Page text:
Age at necropsy had little effect on the necropsy score, a finding that was contrary to findings from our previous report.26 Although necropsy scores tended to be higher with increasing age, the relationship was not significant. The contradiction may result in part from the fact that the models used in the present study were different than previous models. The present study was designed to determine the genetic basis of the necropsy score, whereas in the earlier study, we attempted to ascertain the relationship between the finding of osteoarthritis at necropsy and the radiographic measurements that defined the extent of CHD. Additionally, the SD of the necropsy score for the left and right hip joints was large enough in each age category that the potential contribution of age at necropsy to the necropsy score was obscured. The sample size may also have been too small to permit assessment of significance.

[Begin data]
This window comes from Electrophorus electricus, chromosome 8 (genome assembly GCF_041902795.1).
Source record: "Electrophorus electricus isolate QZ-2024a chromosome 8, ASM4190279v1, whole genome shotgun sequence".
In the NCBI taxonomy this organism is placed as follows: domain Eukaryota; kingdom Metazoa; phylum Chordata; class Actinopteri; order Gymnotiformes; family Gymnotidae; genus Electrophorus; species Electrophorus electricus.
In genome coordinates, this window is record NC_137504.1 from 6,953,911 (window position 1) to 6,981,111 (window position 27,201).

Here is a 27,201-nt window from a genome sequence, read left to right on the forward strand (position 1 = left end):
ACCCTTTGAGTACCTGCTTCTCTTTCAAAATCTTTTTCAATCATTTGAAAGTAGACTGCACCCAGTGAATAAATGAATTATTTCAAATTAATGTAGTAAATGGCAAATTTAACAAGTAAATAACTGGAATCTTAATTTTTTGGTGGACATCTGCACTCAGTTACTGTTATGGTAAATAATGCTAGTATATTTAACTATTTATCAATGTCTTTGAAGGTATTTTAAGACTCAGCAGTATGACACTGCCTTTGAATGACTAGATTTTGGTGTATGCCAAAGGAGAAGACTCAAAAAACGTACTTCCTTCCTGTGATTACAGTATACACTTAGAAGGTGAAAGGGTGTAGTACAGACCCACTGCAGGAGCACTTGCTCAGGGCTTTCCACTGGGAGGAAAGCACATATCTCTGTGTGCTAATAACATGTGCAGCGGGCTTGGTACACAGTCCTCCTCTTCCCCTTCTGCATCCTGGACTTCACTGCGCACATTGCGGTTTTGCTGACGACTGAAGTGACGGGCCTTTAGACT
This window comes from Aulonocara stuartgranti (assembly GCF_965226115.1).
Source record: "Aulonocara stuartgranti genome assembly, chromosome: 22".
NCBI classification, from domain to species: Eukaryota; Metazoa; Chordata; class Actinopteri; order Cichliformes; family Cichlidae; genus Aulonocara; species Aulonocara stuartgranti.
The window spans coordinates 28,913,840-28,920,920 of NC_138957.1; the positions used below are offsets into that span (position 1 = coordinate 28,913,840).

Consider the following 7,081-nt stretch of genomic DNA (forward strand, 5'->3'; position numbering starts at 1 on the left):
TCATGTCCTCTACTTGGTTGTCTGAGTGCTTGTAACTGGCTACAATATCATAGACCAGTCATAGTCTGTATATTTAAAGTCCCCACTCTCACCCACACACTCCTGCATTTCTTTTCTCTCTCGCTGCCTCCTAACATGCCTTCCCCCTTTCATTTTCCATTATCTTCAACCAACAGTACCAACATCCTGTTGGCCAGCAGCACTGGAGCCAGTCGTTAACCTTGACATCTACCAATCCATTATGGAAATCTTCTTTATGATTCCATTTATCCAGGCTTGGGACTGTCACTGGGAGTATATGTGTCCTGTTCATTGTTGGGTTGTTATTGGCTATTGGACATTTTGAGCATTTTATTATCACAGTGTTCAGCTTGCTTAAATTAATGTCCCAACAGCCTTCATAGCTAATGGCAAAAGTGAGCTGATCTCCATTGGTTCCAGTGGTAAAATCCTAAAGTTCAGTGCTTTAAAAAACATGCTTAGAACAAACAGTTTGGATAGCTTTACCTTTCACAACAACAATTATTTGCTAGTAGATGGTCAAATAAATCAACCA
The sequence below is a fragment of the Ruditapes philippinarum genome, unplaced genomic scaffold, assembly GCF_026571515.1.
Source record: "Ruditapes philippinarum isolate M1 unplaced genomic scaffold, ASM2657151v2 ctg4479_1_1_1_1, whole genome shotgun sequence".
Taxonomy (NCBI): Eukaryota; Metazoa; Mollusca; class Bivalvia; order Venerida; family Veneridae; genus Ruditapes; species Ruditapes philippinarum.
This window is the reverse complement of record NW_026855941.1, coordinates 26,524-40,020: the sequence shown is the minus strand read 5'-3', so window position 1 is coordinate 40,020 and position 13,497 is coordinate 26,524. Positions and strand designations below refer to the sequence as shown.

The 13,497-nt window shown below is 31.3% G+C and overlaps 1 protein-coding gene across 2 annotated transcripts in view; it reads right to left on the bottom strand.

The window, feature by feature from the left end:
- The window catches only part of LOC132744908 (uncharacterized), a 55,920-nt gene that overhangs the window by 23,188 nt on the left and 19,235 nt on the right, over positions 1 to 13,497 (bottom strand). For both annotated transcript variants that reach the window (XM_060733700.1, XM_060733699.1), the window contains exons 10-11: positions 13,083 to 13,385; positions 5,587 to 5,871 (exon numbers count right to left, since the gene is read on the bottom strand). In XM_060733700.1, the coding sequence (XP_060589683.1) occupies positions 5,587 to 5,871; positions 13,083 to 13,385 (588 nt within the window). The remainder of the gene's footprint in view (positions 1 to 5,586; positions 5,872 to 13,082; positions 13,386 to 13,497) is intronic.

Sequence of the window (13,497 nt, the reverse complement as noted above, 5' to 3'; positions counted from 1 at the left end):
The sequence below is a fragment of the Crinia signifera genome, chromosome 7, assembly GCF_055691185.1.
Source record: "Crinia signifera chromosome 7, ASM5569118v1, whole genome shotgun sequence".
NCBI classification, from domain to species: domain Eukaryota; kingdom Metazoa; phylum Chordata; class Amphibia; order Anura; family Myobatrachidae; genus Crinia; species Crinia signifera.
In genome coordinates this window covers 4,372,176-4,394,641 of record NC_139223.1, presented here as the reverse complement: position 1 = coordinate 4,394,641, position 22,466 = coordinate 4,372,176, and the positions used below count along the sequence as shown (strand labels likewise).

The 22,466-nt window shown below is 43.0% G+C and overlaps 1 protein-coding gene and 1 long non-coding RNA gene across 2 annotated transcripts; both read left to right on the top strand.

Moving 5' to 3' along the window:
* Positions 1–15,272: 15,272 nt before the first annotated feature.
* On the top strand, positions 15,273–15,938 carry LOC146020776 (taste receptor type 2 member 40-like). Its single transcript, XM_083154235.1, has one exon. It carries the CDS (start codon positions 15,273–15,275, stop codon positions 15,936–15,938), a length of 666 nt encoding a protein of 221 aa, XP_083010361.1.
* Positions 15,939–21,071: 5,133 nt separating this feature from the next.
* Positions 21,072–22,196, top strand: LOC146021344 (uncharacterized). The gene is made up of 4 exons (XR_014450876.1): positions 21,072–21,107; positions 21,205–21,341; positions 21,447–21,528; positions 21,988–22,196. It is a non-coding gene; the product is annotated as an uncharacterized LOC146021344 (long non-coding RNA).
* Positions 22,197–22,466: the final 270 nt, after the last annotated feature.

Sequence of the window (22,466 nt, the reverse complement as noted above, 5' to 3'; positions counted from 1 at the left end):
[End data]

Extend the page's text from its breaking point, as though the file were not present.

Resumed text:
In the present study, we weighted the articular cartilage lesion by ascribing a score of 0 for no lesion, a score of 1 for a 0.5 × 0.5-cm lesion, and a score of 2 for larger lesions. In our experience, the presence of an articular cartilage lesion is the most sensitive indicator of an arthritic joint at gross necropsy. Measurements of synovial fluid volume and volume of the round ligament of the femoral head, although quantitative and useful, are prone to operator error in collection. A caveat to assigning presence or absence of osteoarthritis on the basis of necropsy findings in young dogs is that some of the dogs would have developed grossly visible osteoarthritis if they had lived longer. Therefore, some false-negative results for osteoarthritis were inevitable in our study. The use of histologic evaluation may have decreased the false-negative rate for osteoarthritis diagnosis.27 As the age at which dogs underwent necropsy was not significant in any models, it is unclear how these false-negative results may have skewed our conclusions.